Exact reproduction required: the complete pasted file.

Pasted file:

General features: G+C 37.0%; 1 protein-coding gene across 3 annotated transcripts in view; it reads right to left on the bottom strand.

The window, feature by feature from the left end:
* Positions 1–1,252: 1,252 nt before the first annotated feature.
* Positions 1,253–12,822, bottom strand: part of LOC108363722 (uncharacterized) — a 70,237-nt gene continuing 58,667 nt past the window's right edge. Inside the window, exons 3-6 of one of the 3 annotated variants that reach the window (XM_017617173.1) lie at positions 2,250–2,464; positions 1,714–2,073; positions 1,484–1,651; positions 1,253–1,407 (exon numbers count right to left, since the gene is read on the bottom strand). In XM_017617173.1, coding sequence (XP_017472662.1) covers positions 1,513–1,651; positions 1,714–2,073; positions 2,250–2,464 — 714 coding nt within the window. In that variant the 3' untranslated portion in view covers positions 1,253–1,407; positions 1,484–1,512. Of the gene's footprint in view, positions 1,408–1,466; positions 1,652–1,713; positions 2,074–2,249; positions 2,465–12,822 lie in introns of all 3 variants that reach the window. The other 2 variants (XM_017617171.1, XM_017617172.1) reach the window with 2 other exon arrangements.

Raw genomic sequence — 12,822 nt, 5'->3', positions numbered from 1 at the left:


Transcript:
General features: G+C 37.0%; 1 protein-coding gene across 3 annotated transcripts in view; it reads right to left on the bottom strand.

The window, feature by feature from the left end:
* Positions 1–1,252: 1,252 nt before the first annotated feature.
* Positions 1,253–12,822, bottom strand: part of LOC108363722 (uncharacterized) — a 70,237-nt gene continuing 58,667 nt past the window's right edge. Inside the window, exons 3-6 of one of the 3 annotated variants that reach the window (XM_017617173.1) lie at positions 2,250–2,464; positions 1,714–2,073; positions 1,484–1,651; positions 1,253–1,407 (exon numbers count right to left, since the gene is read on the bottom strand). In XM_017617173.1, coding sequence (XP_017472662.1) covers positions 1,513–1,651; positions 1,714–2,073; positions 2,250–2,464 — 714 coding nt within the window. In that variant the 3' untranslated portion in view covers positions 1,253–1,407; positions 1,484–1,512. Of the gene's footprint in view, positions 1,408–1,466; positions 1,652–1,713; positions 2,074–2,249; positions 2,465–12,822 lie in introns of all 3 variants that reach the window. The other 2 variants (XM_017617171.1, XM_017617172.1) reach the window with 2 other exon arrangements.

Raw genomic sequence — 12,822 nt, 5'->3', positions numbered from 1 at the left: